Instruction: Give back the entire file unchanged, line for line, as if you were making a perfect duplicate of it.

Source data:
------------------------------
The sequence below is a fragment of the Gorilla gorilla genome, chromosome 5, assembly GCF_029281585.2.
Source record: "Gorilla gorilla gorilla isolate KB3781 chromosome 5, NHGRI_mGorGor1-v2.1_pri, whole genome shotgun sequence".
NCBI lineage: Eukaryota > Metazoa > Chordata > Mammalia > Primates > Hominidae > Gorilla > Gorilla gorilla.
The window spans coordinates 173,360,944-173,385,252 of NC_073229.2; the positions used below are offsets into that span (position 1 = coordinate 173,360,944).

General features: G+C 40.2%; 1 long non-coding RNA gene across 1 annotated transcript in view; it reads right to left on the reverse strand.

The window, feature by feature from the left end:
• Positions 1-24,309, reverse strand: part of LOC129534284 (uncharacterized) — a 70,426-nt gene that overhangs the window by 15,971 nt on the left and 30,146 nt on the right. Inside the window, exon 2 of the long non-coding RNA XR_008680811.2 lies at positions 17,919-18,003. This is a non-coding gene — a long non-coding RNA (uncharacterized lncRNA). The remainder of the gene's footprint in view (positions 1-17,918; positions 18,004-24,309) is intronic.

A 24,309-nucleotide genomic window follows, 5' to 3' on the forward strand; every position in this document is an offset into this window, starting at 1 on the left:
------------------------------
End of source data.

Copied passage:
The sequence below is a fragment of the Gorilla gorilla genome, chromosome 5, assembly GCF_029281585.2.
Source record: "Gorilla gorilla gorilla isolate KB3781 chromosome 5, NHGRI_mGorGor1-v2.1_pri, whole genome shotgun sequence".
NCBI lineage: Eukaryota > Metazoa > Chordata > Mammalia > Primates > Hominidae > Gorilla > Gorilla gorilla.
The window spans coordinates 173,360,944-173,385,252 of NC_073229.2; the positions used below are offsets into that span (position 1 = coordinate 173,360,944).

General features: G+C 40.2%; 1 long non-coding RNA gene across 1 annotated transcript in view; it reads right to left on the reverse strand.

The window, feature by feature from the left end:
• Positions 1-24,309, reverse strand: part of LOC129534284 (uncharacterized) — a 70,426-nt gene that overhangs the window by 15,971 nt on the left and 30,146 nt on the right. Inside the window, exon 2 of the long non-coding RNA XR_008680811.2 lies at positions 17,919-18,003. This is a non-coding gene — a long non-coding RNA (uncharacterized lncRNA). The remainder of the gene's footprint in view (positions 1-17,918; positions 18,004-24,309) is intronic.

A 24,309-nucleotide genomic window follows, 5' to 3' on the forward strand; every position in this document is an offset into this window, starting at 1 on the left: